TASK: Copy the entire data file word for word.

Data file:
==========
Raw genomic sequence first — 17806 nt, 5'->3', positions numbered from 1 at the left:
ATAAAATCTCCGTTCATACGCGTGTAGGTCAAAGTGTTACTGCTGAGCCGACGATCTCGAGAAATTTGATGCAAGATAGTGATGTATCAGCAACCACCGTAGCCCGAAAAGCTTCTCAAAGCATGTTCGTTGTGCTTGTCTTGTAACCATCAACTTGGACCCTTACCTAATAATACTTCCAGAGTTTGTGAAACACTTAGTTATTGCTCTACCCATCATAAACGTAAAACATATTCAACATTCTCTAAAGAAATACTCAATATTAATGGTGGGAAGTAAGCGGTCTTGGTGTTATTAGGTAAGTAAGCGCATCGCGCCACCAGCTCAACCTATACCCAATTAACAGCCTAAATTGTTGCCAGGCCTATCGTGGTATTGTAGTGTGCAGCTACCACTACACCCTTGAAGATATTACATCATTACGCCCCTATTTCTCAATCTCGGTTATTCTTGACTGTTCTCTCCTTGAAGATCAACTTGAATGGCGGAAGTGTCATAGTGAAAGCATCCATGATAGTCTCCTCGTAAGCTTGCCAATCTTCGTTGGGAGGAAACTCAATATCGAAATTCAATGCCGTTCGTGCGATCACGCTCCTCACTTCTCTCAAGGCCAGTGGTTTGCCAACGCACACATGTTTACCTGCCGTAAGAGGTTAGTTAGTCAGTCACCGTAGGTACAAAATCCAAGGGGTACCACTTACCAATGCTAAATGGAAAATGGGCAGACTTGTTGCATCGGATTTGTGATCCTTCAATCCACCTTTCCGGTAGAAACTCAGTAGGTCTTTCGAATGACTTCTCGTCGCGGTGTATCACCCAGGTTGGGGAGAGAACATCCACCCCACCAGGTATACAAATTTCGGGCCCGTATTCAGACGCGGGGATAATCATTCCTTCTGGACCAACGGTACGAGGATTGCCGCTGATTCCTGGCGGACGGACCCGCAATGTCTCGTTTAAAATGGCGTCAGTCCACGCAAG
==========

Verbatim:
Raw genomic sequence first — 17806 nt, 5'->3', positions numbered from 1 at the left:
ATAAAATCTCCGTTCATACGCGTGTAGGTCAAAGTGTTACTGCTGAGCCGACGATCTCGAGAAATTTGATGCAAGATAGTGATGTATCAGCAACCACCGTAGCCCGAAAAGCTTCTCAAAGCATGTTCGTTGTGCTTGTCTTGTAACCATCAACTTGGACCCTTACCTAATAATACTTCCAGAGTTTGTGAAACACTTAGTTATTGCTCTACCCATCATAAACGTAAAACATATTCAACATTCTCTAAAGAAATACTCAATATTAATGGTGGGAAGTAAGCGGTCTTGGTGTTATTAGGTAAGTAAGCGCATCGCGCCACCAGCTCAACCTATACCCAATTAACAGCCTAAATTGTTGCCAGGCCTATCGTGGTATTGTAGTGTGCAGCTACCACTACACCCTTGAAGATATTACATCATTACGCCCCTATTTCTCAATCTCGGTTATTCTTGACTGTTCTCTCCTTGAAGATCAACTTGAATGGCGGAAGTGTCATAGTGAAAGCATCCATGATAGTCTCCTCGTAAGCTTGCCAATCTTCGTTGGGAGGAAACTCAATATCGAAATTCAATGCCGTTCGTGCGATCACGCTCCTCACTTCTCTCAAGGCCAGTGGTTTGCCAACGCACACATGTTTACCTGCCGTAAGAGGTTAGTTAGTCAGTCACCGTAGGTACAAAATCCAAGGGGTACCACTTACCAATGCTAAATGGAAAATGGGCAGACTTGTTGCATCGGATTTGTGATCCTTCAATCCACCTTTCCGGTAGAAACTCAGTAGGTCTTTCGAATGACTTCTCGTCGCGGTGTATCACCCAGGTTGGGGAGAGAACATCCACCCCACCAGGTATACAAATTTCGGGCCCGTATTCAGACGCGGGGATAATCATTCCTTCTGGACCAACGGTACGAGGATTGCCGCTGATTCCTGGCGGACGGACCCGCAATGTCTCGTTTAAAATGGCGTCAGTCCACGCAAG